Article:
• SYSCON 2000 and the DESA Data Relay System

      Anderson, Norman; Kirtland Air Force Base (International Foundation for Telemetering, 1996-10)
      The Defense Evaluation Support Activity (DESA) is an independent Office of the Secretary of Defense (OSD) activity that provides tailored evaluation support to government organizations. DESA provides quick-response support capabilities and performs activities ranging from studies to large-scale field activities that include deployment, instrumentation, site setup, event execution, analysis and report writing. As the applications of computer systems has dramatically increased in recent year a corresponding increased has ocurred in the data processing needs of test orgznization. One client in particular wanted the realtime ability to track the performance of a country-wide communications system. Commercially developed networking software and hardware were employed to facilitate this requirement. To enhance DESA's off range test support capability a DESA system named SYSCON 2000 has been under steady development for the last five years. In particular the ability to use multiple voice grade telephone lines to create a wideband data channel from almost anywhere has been developed and refined. Link flexibility has been enhanced by the use of dedicated, COTS RF spread-spectrum links, cellular telephones, and other transmission media. The current version of SYSCON 2000 supports test director virtual presence via live data displays and video teleconferencing capability.
    • Open Systems Architecture in a COTS environment

      Stottlemyer, Alan R.; Hassett, Kevin M. (International Foundation for Telemetering, 1996-10)
      A distributed architecture framework has been developed for NASA at Goddard Space Flight Center (GSFC) as the basis for developing an extended series of space mission support data systems. The architecture is designed to include both mission development and operations. It specifically addresses the problems of standardizing a framework for which commercial off-the-shelf (COTS) applications and infrastructure are expected to provide most of the components of the systems. The resulting distributed architecture is developed based on a combination of a layered architecture, and carefully selected open standards. The layering provides the needed flexibility in mission design to support the wide variability of mission requirements. The standards are selected to address the most important interfaces, while not over constraining the implementation options.

      Richard, Gaetan C.; Donlin, Brian; Malibu Research Associates, Inc.; Science Applications Intl. Corp. (International Foundation for Telemetering, 1996-10)
      This paper describes a new mobile self contained telemetry station designed for field testing of air-to-ground weapons. The telemetry station makes creative use of existing equipment and incorporates a unique dual axis tracking system to provide complete coverage of most missions.

      Kumar, Y. Ashok; Aprem, T. J.; Nadar, M.; ISRO (International Foundation for Telemetering, 1996-10)
      Generally, to meet the Telemetry and Tracking functions in space probes, RF packages are realised using dedicated circuit configurations and different building blocks. While this approach is warranted for certain Space missions, for some Space programmes, which are basically Technology demonstrators and where the main emphasis is on higher flexibility with minimal complexity - usage of multifunction RF modules (MFRM), would be highly avantageous. The MFRM, which can be considered as a RF package, has a flexible configuration and is built around Common basic building blocks like broadband MMIC, wide band amplifiers, switches, Dielectric Resonant Oscillators (DRO), Numerically Controlled Oscillators (NCO), etc. It also has a Microcontroller, whose function is to select the required configuration and make necessary interconnections between the building blocks, so as to achieve a specific end function, based on the pre set commands from system designer. The commands can either be preprogrammed or they can be through uplink Telecommand signals from the ground stations. A brief outline of the results of the proto unit of a MFRM which can be configured for different end RF functions, through a microcontroller is presented in the paper. It is expected that in Space missions like LEO programmes, Microsats, Reentry, Microgravity experiments etc, the MFRM approach would offer greater flexibility to the system designer at reduced-cost, complexity and production turn around time.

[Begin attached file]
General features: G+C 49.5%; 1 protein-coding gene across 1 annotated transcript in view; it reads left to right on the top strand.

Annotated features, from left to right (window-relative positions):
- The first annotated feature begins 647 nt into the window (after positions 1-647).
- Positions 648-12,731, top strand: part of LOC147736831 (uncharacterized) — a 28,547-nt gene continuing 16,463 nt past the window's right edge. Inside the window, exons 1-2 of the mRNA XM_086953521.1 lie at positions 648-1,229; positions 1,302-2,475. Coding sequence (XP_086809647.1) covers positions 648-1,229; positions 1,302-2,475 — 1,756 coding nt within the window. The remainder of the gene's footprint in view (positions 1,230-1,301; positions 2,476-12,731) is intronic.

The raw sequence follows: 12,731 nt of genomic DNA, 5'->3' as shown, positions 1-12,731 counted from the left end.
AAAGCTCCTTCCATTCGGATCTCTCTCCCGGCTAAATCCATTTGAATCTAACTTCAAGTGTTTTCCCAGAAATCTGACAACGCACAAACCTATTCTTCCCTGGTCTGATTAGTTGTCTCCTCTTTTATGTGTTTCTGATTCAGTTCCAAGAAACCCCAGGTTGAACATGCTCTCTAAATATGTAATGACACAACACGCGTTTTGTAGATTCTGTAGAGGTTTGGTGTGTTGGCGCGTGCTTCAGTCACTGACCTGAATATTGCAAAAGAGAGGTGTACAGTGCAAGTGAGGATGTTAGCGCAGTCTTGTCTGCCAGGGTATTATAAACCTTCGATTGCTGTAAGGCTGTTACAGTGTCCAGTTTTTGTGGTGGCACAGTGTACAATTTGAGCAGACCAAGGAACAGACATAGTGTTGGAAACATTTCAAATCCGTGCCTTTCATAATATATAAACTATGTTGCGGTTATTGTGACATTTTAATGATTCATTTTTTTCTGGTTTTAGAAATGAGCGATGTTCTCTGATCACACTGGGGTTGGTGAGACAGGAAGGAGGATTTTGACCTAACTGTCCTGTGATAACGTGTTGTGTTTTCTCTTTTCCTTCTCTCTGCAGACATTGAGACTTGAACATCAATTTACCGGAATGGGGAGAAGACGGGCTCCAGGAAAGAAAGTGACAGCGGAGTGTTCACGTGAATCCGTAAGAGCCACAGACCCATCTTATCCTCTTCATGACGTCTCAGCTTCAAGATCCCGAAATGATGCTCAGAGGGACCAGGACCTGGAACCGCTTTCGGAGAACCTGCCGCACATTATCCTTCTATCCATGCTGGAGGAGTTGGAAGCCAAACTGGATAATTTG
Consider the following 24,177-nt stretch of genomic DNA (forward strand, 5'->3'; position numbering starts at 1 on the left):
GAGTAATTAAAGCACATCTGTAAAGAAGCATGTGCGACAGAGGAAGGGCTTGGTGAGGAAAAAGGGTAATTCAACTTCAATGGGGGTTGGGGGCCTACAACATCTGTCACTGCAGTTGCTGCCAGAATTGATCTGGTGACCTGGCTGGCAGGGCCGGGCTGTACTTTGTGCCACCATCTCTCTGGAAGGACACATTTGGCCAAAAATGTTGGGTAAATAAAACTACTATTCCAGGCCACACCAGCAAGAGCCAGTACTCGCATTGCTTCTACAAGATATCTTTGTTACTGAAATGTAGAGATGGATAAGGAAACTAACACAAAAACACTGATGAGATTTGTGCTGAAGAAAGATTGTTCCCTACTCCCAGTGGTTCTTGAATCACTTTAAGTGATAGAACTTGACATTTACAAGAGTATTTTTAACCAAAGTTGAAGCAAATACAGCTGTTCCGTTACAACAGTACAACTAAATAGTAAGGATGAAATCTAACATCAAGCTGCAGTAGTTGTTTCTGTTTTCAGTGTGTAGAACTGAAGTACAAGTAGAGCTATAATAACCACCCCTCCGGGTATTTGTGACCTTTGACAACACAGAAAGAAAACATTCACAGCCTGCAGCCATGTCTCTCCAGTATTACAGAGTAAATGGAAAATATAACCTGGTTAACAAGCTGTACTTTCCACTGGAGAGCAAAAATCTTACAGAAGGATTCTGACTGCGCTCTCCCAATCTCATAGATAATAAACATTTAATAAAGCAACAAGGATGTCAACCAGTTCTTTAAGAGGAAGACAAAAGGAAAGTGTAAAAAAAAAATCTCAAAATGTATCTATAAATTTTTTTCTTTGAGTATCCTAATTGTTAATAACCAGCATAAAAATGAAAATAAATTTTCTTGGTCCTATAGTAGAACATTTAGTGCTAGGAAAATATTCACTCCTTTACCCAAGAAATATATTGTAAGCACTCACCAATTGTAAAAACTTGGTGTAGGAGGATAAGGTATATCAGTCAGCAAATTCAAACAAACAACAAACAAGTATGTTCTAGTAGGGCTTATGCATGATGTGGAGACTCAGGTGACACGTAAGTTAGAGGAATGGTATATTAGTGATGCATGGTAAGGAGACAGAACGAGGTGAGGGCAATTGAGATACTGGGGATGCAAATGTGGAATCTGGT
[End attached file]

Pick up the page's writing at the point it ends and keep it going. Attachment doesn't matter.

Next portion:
• Document Retrieval Triggered by Spacecraft Anomaly: Using the Kolodner Case-Based Reasoning (CBR) Paradigm to Design a Fault-Induced Response System

      Kronberg, F.; Weiner, A.; Morgan, T.; Stroozas, B.; Girouard, E.; Hopkins, A.; Wong, L.; James, M.; Kneubuhl, J.; Malina, R. F.; et al. (International Foundation for Telemetering, 1996-10)
      We report on the initial design and development of a prototype computer-mediated response system, the Fault Induced Document Officer (FIDO), at the UC Berkeley Center for EUV Astrophysics (CEA) Extreme Ultraviolet Explorer project (EUVE). Typical 24x7 staffed spacecraft operations use highly skilled expert teams to monitor current ground systems and spacecraft state for responding to anomalous ground system and spacecraft conditions. Response to ground system error messages and spacecraft anomalies is based on knowledge of nominal component behavior and the evaluation of relevant telemetry by the team. This type of human-mediated operation is being replaced by an intelligent software system to reduce costs and to increase performance and reliability. FIDO is a prototype software application that will provide automated retrieval and display of documentation for operations staff. Initially, FIDO will be applied for ground systems. Later implementations of FIDO will target spacecraft systems. FIDO is intended to provide system state summary, links to relevant documentation, and suggestions for operator responses to error messages. FIDO will provide the operator with near realtime expert assistance and access to necessary information. This configuration should allow the resolution of many anomalies without the need for on-site intervention by a skilled controller or expert.